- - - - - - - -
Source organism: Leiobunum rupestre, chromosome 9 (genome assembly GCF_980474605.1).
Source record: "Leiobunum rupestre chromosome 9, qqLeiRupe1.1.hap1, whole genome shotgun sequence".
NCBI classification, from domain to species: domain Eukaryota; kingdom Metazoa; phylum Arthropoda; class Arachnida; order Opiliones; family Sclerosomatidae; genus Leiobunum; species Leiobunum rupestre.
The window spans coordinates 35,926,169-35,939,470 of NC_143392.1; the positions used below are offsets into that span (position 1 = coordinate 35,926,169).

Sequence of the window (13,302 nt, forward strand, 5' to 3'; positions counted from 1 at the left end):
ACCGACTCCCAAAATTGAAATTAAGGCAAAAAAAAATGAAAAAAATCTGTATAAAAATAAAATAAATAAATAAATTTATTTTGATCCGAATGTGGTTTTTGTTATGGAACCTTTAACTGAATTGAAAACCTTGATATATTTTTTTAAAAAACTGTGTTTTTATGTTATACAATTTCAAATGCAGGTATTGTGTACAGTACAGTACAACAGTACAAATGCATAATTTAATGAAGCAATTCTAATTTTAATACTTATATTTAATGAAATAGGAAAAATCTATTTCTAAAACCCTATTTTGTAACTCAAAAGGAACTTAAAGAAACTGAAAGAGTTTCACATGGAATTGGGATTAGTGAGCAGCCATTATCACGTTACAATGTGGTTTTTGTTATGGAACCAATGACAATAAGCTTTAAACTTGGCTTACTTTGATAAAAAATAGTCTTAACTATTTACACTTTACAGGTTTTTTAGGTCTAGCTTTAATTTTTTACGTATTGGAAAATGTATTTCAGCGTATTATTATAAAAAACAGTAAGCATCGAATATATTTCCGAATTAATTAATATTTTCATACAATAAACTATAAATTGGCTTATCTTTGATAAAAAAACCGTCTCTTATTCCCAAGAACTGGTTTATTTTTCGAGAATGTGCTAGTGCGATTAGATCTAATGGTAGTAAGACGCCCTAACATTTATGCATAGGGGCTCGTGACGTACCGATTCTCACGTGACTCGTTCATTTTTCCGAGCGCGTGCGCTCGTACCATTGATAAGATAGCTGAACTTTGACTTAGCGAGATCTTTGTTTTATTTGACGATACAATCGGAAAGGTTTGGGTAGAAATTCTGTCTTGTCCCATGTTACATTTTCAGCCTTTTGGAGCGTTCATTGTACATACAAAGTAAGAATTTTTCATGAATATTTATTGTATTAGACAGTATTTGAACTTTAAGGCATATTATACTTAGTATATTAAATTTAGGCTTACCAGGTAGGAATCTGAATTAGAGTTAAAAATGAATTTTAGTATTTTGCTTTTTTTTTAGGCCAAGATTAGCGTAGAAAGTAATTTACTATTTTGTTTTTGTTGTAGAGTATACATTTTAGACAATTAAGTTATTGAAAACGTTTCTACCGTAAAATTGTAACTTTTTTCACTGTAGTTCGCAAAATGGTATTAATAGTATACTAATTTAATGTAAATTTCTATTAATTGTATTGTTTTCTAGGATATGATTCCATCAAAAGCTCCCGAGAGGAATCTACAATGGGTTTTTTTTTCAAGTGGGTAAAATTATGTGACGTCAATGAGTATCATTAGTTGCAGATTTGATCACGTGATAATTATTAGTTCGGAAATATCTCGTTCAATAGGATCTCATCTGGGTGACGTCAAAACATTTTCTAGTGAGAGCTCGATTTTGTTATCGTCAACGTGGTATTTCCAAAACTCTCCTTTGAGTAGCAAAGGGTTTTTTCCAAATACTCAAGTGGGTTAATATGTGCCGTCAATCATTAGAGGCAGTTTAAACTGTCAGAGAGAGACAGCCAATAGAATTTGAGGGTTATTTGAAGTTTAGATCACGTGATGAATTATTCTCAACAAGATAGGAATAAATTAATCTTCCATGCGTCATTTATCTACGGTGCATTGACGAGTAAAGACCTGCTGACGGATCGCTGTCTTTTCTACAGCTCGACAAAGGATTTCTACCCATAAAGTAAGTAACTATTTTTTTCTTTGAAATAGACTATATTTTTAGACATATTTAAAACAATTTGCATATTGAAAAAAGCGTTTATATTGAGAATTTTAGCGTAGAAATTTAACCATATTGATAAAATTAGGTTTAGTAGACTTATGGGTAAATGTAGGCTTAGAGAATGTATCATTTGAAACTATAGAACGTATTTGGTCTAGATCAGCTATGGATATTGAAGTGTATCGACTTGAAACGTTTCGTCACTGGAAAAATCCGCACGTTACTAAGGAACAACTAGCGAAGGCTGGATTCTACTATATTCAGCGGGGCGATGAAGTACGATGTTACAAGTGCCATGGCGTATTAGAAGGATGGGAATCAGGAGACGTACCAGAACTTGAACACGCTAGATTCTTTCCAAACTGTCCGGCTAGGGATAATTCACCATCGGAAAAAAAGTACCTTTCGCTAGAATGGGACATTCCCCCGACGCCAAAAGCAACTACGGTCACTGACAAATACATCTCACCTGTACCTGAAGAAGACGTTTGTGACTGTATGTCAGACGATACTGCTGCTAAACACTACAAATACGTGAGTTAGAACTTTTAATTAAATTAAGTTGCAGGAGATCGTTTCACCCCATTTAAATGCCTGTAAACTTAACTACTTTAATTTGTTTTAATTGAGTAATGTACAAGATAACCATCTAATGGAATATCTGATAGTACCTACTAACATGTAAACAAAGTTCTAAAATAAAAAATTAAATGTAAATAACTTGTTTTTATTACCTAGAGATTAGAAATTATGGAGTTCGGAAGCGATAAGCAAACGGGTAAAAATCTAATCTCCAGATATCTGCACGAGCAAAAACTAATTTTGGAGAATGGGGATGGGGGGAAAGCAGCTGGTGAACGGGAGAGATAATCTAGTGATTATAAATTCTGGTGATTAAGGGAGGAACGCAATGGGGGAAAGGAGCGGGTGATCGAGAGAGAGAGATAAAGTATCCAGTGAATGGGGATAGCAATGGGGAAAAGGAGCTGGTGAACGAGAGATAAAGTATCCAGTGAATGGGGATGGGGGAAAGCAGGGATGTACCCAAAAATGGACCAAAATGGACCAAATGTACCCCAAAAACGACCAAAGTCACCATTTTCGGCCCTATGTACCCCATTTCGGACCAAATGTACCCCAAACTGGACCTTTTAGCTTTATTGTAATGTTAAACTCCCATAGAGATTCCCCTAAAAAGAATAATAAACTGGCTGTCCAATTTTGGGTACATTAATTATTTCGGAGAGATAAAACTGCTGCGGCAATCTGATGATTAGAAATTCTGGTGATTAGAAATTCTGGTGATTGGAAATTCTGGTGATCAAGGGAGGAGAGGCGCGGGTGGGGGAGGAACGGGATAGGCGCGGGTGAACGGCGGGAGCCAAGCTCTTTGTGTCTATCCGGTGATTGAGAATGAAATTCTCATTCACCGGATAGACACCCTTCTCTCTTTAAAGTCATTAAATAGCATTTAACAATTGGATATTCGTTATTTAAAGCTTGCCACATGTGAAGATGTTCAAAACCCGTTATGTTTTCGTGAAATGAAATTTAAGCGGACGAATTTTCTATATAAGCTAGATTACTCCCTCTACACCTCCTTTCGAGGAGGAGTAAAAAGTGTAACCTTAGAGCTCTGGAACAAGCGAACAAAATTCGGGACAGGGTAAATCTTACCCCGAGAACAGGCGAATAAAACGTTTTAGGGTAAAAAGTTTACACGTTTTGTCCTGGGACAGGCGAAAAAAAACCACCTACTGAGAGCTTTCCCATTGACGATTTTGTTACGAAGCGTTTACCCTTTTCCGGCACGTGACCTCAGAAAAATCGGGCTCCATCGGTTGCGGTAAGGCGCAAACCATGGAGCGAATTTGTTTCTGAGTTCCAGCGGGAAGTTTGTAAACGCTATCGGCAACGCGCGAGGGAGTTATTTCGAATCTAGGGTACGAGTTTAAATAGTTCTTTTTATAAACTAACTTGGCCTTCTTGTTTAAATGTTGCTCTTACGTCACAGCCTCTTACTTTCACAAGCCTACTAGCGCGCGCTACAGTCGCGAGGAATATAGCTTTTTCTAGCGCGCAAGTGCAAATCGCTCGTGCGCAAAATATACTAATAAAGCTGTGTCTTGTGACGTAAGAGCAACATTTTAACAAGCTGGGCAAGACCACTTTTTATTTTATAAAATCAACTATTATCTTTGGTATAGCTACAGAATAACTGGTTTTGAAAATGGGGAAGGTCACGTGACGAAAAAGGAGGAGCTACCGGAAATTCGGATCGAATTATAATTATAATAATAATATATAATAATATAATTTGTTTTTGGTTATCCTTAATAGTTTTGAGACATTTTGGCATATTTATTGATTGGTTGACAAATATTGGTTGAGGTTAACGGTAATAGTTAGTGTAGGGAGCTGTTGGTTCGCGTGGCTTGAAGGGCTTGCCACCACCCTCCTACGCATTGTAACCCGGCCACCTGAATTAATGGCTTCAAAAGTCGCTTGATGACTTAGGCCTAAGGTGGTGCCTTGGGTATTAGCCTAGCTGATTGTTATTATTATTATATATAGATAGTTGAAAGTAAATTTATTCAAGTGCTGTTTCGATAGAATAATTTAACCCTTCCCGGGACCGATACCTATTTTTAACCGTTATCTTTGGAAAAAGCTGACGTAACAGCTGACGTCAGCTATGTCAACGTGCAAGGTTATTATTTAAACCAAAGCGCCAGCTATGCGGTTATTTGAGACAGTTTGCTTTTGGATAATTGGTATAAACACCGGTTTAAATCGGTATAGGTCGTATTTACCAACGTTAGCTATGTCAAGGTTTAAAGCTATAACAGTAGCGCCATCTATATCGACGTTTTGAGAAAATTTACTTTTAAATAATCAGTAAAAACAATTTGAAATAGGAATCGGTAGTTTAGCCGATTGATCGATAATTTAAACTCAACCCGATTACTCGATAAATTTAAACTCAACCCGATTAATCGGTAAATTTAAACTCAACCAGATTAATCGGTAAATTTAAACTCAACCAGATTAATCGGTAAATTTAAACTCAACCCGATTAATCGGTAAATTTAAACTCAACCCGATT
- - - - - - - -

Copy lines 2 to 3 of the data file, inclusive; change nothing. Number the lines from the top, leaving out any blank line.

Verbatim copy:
Source record: "Leiobunum rupestre chromosome 9, qqLeiRupe1.1.hap1, whole genome shotgun sequence".
NCBI classification, from domain to species: domain Eukaryota; kingdom Metazoa; phylum Arthropoda; class Arachnida; order Opiliones; family Sclerosomatidae; genus Leiobunum; species Leiobunum rupestre.